Imagine A Photograph

Written By: Taylor  O'Malley


Imagine A Photograph

In memory of my late father Jack O’Malley

By Taylor O’Malley


I wish that I had a framed photograph to sit and ponder over from my favorite day that I ever had. I wish that my memories were tangible, that I would be able to show my husband a moment in time captured so long ago. A time before we met and married, a time before my father passed away and even a time before my childhood home sold. The photograph would capture a time when childhood innocence prevailed and life’s cruelty was still a lesson to be learned.

The photograph I imagine would grasp an image from a Fourth of July evening taking place nearly two decades earlier at my childhood home in Bridgehampton. I would have just turned eleven years old and would be caught in time sitting on the top rail of a three planked, white wooden fence that separated my backyard from our unplanted farm field that would become a horse farm the following year.  My skinny legs would be dangled from the sturdy fence, tanned and mosquito bitten. My jean cut offs would be rolled into thick cuffs, and my white tee shirt would be stained from the coffee ice cream that I had stirred until it became a soupy mess and slipped right off the edge of my spoon. My blonde hair would be so bleached by the summer sun it would appear white and would fall along my back in a loose braid. The photograph would have portrayed how closely my hair matched the thick fur coat of my two golden retrievers waiting patiently under my bare feet.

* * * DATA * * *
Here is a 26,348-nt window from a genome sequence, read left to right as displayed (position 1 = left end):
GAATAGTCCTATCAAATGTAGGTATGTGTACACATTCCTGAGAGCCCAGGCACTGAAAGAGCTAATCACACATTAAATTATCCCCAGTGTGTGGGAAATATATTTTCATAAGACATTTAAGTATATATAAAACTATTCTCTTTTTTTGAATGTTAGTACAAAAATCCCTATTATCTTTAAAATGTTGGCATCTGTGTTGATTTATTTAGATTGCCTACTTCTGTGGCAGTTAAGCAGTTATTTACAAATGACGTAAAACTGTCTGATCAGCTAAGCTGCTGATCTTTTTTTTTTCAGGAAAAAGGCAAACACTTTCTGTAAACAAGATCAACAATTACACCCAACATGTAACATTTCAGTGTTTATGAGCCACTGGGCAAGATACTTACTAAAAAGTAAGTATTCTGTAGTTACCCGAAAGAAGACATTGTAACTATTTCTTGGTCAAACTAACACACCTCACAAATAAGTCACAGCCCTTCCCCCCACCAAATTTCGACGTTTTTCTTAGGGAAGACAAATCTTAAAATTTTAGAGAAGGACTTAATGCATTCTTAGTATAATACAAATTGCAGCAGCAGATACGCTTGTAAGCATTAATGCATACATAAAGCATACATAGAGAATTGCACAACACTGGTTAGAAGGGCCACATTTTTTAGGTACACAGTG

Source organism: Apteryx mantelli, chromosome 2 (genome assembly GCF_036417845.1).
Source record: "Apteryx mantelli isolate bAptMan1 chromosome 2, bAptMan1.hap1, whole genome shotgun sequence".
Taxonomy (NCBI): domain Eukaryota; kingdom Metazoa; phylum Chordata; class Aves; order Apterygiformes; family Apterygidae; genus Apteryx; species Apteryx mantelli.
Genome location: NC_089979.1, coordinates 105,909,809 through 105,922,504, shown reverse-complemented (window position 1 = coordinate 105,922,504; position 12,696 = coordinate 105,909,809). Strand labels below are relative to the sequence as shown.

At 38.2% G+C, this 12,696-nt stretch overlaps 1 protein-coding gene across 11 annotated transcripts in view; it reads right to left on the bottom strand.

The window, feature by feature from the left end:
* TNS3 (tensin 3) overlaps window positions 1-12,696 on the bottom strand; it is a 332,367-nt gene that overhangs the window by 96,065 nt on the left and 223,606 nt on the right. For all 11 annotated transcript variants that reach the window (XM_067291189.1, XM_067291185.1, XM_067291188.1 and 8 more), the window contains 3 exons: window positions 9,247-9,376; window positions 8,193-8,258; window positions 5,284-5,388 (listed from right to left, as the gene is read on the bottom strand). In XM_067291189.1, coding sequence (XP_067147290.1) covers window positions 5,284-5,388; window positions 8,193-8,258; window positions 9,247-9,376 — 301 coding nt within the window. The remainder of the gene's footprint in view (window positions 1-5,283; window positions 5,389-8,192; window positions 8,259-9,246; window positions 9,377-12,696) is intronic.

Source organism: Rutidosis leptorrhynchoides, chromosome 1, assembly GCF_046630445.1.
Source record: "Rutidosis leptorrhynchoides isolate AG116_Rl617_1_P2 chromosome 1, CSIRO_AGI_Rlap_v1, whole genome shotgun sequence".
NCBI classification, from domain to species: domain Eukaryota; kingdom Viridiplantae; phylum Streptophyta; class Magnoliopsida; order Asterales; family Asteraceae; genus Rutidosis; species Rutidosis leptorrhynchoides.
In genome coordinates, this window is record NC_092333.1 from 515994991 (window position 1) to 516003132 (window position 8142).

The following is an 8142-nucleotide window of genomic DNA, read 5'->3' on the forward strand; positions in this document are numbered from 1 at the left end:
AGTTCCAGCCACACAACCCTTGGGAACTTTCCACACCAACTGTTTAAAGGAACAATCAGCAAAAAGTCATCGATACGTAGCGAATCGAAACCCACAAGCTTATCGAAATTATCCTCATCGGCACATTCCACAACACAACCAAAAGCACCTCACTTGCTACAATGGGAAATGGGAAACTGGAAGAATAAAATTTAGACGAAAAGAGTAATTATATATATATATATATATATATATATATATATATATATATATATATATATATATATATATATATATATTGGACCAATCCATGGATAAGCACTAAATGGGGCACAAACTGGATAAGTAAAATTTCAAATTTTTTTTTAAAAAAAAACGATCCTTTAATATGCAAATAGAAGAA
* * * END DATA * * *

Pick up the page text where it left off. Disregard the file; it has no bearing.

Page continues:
The camera’s flash would have captured my face so bright, young and innocent. My eyes would have sparkled with excitement as I watched my father set off fireworks from the middle of the fifteen acre field with my older brother Ryan by his side. The other men from my parent’s party stood near, but clearly behind my father with cold beers in their hands, and nervous expressions on their faces as they glanced at the massive, unattended homes lining the cul-de-sac next to the field. I chuckled at the nervous men, my father was never afraid of anything. If he had been worried about lighting one of our neighbor’s homes on fire, it sure didn’t show.

I had tilted my head back and looked up to the night sky. Gripping the rail a little tighter underneath my small hands, careful not to fall backwards. I could still picture my mother and her friends sitting along a teal printed blanket atop the grassy lawn. They sat with a bottle of white wine and made approving sounds of “oohhs” and “aaahs” as the blackened night sky danced with fiery reds, electric blues and my favorite golden whites. The shining stars would be given a break for a half an hour or so, until my father used up the last of the fireworks.

The photograph would have captured a warm, July night that passed by with the blink of an eye. A night that seemed special then only because of the holiday, but that would become a night that I looked back upon often, as I grew older and my life went through changes. I asked my mother about that night recently and I was happy to find that she too remembers that sensationally ordinary night. Unfortunately, I cannot travel back in time to take a photograph of that perfect evening, but I will keep the memory alive in my mind where I can still feel the humid summer air and smell the smoke lingering at a moment’s notice.